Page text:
To Save Obamacare, Repeal the Mandate
Giving Republicans a symbolic victory could allow Democrats to preserve the ACA.
In declaring invalid the entire Affordable Care Act, Judge Reed O’Connor claimed he was respecting congressional intent. Didn’t Congress say the individual mandate was “essential” when it first adopted Obamacare? So if the mandate is now unconstitutional because it can no longer be sustained as a tax, O’Connor reasoned, Congress must have wanted the entire law to fall with it.
The reasoning is specious—but set that aside. If congressional intent is the key to O’Connor’s decision, Congress can intervene. And the best way for it to do so is not to enter the litigation, as the incoming speaker of the House, Nancy Pelosi, has said she’ll do. It’s to legislate.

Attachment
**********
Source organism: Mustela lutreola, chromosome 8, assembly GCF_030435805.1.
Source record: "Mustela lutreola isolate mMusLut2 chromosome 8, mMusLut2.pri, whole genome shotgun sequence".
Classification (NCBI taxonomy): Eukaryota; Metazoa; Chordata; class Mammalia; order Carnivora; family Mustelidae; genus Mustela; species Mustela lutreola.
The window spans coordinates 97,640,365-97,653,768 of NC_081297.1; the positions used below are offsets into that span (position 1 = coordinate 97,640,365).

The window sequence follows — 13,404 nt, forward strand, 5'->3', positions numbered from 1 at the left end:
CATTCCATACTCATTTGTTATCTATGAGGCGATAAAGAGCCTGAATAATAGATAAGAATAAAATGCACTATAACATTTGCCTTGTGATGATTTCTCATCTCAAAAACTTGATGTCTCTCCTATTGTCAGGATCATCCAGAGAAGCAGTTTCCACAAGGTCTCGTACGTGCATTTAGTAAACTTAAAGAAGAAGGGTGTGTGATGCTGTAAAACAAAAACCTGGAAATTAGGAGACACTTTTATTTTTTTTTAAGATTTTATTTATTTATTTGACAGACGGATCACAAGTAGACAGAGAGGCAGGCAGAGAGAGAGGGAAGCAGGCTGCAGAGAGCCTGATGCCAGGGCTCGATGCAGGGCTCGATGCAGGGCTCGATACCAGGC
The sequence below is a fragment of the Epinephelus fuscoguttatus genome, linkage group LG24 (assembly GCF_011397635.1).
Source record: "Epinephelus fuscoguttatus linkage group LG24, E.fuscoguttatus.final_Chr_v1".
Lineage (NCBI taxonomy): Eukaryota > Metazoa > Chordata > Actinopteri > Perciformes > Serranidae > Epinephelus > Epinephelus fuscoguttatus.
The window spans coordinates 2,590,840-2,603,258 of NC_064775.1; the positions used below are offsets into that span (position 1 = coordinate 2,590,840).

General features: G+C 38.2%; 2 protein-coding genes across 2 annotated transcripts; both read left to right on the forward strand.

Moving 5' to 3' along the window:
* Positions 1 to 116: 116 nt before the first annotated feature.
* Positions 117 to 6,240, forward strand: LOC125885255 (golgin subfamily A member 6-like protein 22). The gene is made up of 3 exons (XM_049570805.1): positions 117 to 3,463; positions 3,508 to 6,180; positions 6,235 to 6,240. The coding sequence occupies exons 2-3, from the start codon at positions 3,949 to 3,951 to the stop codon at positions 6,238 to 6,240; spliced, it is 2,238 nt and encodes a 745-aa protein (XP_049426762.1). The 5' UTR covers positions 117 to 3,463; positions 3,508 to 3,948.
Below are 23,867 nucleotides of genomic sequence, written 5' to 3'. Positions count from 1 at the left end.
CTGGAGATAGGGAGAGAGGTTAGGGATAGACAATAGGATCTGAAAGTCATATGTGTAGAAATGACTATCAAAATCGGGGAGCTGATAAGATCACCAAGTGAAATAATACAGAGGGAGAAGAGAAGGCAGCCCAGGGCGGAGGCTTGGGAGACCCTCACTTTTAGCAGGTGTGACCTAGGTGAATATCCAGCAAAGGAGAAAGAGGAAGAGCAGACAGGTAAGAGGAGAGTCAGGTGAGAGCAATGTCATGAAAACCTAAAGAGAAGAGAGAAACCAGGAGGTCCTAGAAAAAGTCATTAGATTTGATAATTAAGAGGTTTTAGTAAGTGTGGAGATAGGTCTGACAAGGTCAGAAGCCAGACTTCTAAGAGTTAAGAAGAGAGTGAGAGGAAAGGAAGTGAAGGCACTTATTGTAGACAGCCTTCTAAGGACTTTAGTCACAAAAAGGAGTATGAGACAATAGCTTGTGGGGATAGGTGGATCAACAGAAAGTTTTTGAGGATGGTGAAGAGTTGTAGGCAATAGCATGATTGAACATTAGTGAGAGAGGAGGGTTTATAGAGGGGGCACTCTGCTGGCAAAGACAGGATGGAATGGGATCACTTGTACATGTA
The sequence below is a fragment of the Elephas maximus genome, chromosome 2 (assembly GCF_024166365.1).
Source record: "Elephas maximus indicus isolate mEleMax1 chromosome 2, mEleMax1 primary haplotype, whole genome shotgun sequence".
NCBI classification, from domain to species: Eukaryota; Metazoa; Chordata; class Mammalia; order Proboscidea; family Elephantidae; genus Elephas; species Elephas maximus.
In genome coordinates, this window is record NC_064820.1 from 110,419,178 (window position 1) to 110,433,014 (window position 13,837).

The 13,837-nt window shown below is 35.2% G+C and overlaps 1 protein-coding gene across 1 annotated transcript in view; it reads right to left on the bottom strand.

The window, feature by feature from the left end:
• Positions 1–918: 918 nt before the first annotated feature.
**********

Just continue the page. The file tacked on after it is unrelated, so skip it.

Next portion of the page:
Congress could fix the problem by saving, severing, or sinking the mandate. First, Congress could make the mandate constitutional again by raising the penalty for not having insurance from zero dollars, where Congress set it in 2017, to one dollar. Second, Congress could declare the individual mandate severable from all other parts of the ACA. Third, it could repeal the mandate—something that might once have wrecked the ACA but that now would have little or no effect on the rest of the regulatory framework.
The first option—saving the mandate—would undo O’Connor’s complaint against the ACA, which is that the mandate can’t be justified as a tax now that Congress has reduced the “penalty” for not carrying insurance to zero. A law that raises zero dollars is not a tax.